Channel Shift – A Future for Public Sector Comms in 2013? – A post about why we need to have an end result to what we do and how that can be powerful when its linked to a major aim for an organisation.
Why Solutions Not Shiny Matter Most – A post about a comment from a chief executive that we should stop being evangelists and go with digital as a solution if we really want to make a difference. He was right and still is.
37 skills, abilities and platforms for today’s comms person – A post about the skills we need today’s comms landscape. I wrote this in a deckchair in Devon with a cup of tea which is why I’m particularly fond of it. I’m sure cake was involved too.
11 Rules of Social Media in an organisation - A post about the ingredients you’ll need to make things work using social media in an organisation.
Twitter Gritter: Gritting and Social Media – A post about the idea of when local government goes out and does something that it tells people. What a fine idea is that?
27 Ways To Give Your Organisation a Smiley Face With Twitter – Which was the first blog post I wrote where I found a voice back in 2009 and began to hit my stride. We’d been using Twitter for six months and looking back it’s a bit perscriptive and you can pick and choose I’m still rather proud of this.
Stop Being Irrelevant: Five Things Every Comms Person Should Know – For a while I was getting quite irritated at the stick-in-the-mud head-in-the-sand attitude of the PR industry. It still irritates. But I get the sense that the penny has dropped and things are evolving. This was a shouty wake-up-and-smell-the-coffee post.
‘I’m Showing Two Colleagues Twitter. They Say They Don’t Get It.’ – When I wrote this @twitter picked it up and shared it and 23,000 people came and saw it in the space of a month. Mad, really.
Why I Blog And You Should Too – Sets out why I do this and still do.
And 10 blogs you need to look at
So, thank you for reading and thank you for sharing.
Rolling Stones http://www.flickr.com/photos/pagedooley/2782376836/sizes/l/
Seeing as the only thing I’m affecting between Christmas and New Year is a large cake tin and a box of celebrations I’ll be ignoring the man who helped put Clinton in the White House.
But first here’s a few things I predicted 2013 would have in store for us in my corner of local government communications on my own blog in 2012.
For those who’d like to point and laugh here is my 2011 predictions too for 2012
The ones that came off…
Comms teams have been becoming smaller. The recent comms2point0 survey revealed to 31 per cent thinking their team would shrink as against 19 per cent who thought they would grow.
Twitter defamation lawyers4u will become a reality. Partly true. The Speaker’s wife Sally Bercow settled in the High Court over a defamatory tweet and action was taken against scores of others. But ambulance chasing hasn’t quite happened yet.
Innovation will wither as spare capacity is cut. True. It’s certainly harder to experiment in a far smaller team just as the need for experimentation has increased.
The private sector has been better at innovating in digital comms. They’ve the budget and the will. But this doesn’t always mean private is better than public in all cases. They have different decision making processes.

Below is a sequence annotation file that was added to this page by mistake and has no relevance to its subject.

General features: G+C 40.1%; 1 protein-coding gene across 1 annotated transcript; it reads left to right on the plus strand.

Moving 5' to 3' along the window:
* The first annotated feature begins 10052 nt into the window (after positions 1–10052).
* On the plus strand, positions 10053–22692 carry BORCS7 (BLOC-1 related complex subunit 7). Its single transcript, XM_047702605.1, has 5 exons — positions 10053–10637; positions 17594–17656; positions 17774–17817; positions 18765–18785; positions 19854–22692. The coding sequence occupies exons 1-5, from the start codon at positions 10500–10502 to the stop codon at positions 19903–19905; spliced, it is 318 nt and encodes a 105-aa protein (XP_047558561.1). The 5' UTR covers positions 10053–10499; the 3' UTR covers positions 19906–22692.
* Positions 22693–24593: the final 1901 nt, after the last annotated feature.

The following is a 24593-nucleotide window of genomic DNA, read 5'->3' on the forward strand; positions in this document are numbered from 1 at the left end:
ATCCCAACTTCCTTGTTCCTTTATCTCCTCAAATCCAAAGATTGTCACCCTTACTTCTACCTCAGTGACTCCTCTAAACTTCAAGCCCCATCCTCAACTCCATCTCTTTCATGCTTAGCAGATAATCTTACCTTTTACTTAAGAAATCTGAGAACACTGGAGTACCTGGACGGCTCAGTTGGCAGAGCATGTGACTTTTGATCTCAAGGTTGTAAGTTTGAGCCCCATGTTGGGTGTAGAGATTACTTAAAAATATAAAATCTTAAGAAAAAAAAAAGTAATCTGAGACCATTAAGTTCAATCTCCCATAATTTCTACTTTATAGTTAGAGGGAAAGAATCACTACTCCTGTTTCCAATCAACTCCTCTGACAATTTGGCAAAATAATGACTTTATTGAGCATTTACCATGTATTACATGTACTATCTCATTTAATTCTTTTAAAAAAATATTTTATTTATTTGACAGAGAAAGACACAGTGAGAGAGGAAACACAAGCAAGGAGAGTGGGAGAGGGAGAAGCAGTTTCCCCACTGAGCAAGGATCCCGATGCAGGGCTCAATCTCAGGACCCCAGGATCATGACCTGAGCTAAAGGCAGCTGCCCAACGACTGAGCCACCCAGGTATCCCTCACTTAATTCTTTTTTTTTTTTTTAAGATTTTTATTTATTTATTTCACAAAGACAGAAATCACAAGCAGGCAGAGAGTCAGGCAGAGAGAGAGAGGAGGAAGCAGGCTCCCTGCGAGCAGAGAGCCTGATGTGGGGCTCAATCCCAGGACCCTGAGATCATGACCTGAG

The LGA-backed localgov digital project is a good idea whose time has come. Is bang on the money and chair Carl Haggerty winning a digital leadership award at The Guardian awards proves this.
Social media is fracturing. Is true. While 10 platforms were mentioned in the 2012 comms2point0 poll it now stands at 30 in the same poll a year later.
The ones where it’s too early to tell…
Smart comms people will realise that channel shift may the reason they survive. The jury is still out although it’s fascinating to hear some case studies where people have been experimenting with this.
People will see social media isn’t a golden bullet. People are gradually waking up to the idea that while this is important it’s part of the mix and a Facebook page on its own won’t change the world.
Digital comms specialists are needed. Skills need to be developed and shared.
The one that didn’t…
Facebook as a local government platform is over. There are some god ones but with fewer and fewer people seeing updates from pages it is no longer the wunderkind. Give this one time.
10 predictions for local government digital comms in 2014…
Teams will continue to get smaller. The ones that fail to grasp the nettle and look at what they are doing will wither.
Heads of comms will become fewer. As a result of the first two.
Better evaluation is needed. The 1980s idea of story counts and positive, negative and neutral need to go. Now. What will replace will be shaped by results. Like channel shift or user growth targets. Failure to do this will see teams become irrelevant.
Local government comms will become the poor relation of public sector PR. With training budgets gone, workloads increasing teams will struggle to do the basics without major recalibration.
Digital will continue to mainstream. But the digital specialist will need to be a jack of all trades and must be able to shape content for all manner of platforms – from the village magazine to YouTube to Twitter to a press release and web content.
Teams will be outstripped by the pace of change. When revolution is needed slow evolution will be allowed to occur.
Digital comms will step up a gear from simply tweeting press releases to tackling the really thorny problems. In local government these insoluble issues are called ‘wicked issues.’
Digital comms will continue to be a frontline officer task. Giving people the tools in the field will continue. Policy and training will need to come from the centre as the role of digital comms becomes part of all areas and not just a specialist.
There will be a major emergency in 2014 where digital comms plays a decisive role. And they’ll do a good job and more people will see the worth. But senior officers will still roll their eyes.
Teams will need content creators. Not press officers.
Teams that overlook internal communications – and in particular telling their own story internally – will suffer.
Change the model http://www.flickr.com/photos/opensourceway/4554851174/sizes/o/
Learn or retire http://www.flickr.com/photos/blairpeterson/5743993819/sizes/o/